Look at me, my banner's great

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The Independent Online
As veterans of BSkyB's cricket coverage will confirm, there's nothing a satellite television cameraman finds more interesting than a really massive pair of breasts. It has always fascinated me that so many well-endowed young women with frighteningly low-cut shirts should happen to attend so many Test matches in Australia, and that the cameras are always positioned so that the television audience can stare straight down their cleavages. No doubt it's pure coincidence, a joyous collision of circumstances that no one, not even Geoffrey Boycott himself, could have forseen. And if that's true, I'm Reginald Maudling.

But in India the cameramen are having a much tougher time of it. Vital cultural differences have meant a shortage of readily available mammaries, and to compensate, the cameramen are having to seek out other attractions. As a result, we've seen an awful lot of smiling young Indians holding up banners referring hilariously to Gooch's dietary problems, the word 'runs' usually figuring prominently.

But then appalling puns are the very lifeblood of the banner makers. 'Tendulkar' is magically transformed into '50-dulkar', or, from next week no doubt, '165-dulkar'. Yo ho ho, smile the English players as they lean over their lavatory bowls. But thinking up the sort of wild, wacky, pithy banner headlines that catch cameramen's eyes is not a simple process. Hours, if not days, of back-breaking, pencil-chewing, creative toil attend the creation of each one. 'Twinkle twinkle little star, Sachin is a superstar' - well, I doubt even Wordsworth in his prime could have come up with a couplet as resonant as that. 'East or west, India is best.' It's not just on the cricket field that they've got us beaten.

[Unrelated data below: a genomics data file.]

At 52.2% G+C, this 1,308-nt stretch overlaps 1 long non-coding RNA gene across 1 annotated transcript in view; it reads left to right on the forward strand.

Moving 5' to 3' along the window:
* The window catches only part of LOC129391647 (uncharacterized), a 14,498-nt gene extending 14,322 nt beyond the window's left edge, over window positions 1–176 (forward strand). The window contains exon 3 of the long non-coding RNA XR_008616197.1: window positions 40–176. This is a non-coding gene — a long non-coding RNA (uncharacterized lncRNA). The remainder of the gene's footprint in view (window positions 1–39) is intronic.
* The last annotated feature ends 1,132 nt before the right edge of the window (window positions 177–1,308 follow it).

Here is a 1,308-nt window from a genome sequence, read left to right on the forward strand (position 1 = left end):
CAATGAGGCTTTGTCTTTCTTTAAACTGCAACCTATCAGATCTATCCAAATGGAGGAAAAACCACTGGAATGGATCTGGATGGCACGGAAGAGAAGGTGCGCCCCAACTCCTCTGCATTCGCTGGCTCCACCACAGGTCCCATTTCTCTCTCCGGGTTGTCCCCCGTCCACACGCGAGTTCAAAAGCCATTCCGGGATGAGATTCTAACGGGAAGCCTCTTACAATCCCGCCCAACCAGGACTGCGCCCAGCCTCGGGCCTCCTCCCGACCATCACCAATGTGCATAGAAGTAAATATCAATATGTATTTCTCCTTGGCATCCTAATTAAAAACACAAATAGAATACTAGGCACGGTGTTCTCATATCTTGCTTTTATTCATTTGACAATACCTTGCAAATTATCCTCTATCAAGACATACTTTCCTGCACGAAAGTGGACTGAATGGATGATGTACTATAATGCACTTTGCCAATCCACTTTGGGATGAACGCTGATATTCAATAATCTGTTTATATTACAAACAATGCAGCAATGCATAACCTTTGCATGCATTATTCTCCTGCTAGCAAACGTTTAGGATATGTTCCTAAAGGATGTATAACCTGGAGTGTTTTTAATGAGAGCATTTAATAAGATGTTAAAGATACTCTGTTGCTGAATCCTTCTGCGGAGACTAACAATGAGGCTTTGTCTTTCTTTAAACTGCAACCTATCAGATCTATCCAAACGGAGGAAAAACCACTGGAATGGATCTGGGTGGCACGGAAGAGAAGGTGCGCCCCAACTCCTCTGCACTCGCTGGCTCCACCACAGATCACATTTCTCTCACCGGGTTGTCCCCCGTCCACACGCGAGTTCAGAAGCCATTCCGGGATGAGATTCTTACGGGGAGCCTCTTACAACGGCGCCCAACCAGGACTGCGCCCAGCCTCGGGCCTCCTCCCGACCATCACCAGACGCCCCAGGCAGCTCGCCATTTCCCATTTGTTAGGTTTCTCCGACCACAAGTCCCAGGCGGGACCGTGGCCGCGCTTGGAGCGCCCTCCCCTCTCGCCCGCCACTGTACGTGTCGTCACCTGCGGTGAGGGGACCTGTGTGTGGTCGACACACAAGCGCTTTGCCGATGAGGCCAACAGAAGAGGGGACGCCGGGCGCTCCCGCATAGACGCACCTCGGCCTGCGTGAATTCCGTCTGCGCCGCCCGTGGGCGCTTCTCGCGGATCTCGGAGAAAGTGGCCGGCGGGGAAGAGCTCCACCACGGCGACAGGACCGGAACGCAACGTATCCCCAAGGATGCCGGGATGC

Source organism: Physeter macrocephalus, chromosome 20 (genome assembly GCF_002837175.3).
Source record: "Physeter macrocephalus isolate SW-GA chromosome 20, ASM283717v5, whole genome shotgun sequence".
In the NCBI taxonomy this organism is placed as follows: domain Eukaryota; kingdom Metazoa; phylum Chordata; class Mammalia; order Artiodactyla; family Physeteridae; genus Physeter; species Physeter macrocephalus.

Some banners are more cryptic. One I saw on Friday read, 'Mr Henry, it is Good Hearing about Earrings', which may be a reference to the South African off-spinner Omar Henry, or, more probably, a sign of incipient mental collapse. And one young Indian lovely, who obviously knew on which side her bread was buttered, held up a banner that read, 'I am Proud to be Indian, But I Love an English Cameraman.'

But then, it is the cameramen at whom these banners are obviously aimed. After all, many banners refer to events far away from the actual cricket being played ('Bring Back Gower'). Few people who hold up a notice saying 'Hello Mum' do so to attract the attention of a lost parent on the other side of the stadium. As it is, most banners seem to have been written on exercise books in biro. If you were sitting on the other side of the stadium, you'd need the Hubble telescope to read them.

Dotted in and amongst the crowd, though, are a few sad pale figures, wearing ill-fitting Essex County Cricket Club sweatshirts and smiling inanely in the way you do when your side is being mashed into the ground. Unfortunately, despite greater resources, the English have been disappointing on the banner front. One I saw read 'Shrewsbury Portsmouth', which sounded like the sort of name pompous British characters were always given in Hollywood films of the 1930s. Most Brits just waved a Union Jack every time an Indian wicket fell, which needless to say was not that often.

It's all a far cry from the great days of British sport, when the simple truth that 'Norman Hunter Bites Yer Legs' resounded across the world. Perhaps we should attempt to resuscitate the lost art of banner-making in this country, at least before the Australians come over this summer. Well, it's either that or the silicon implants . . .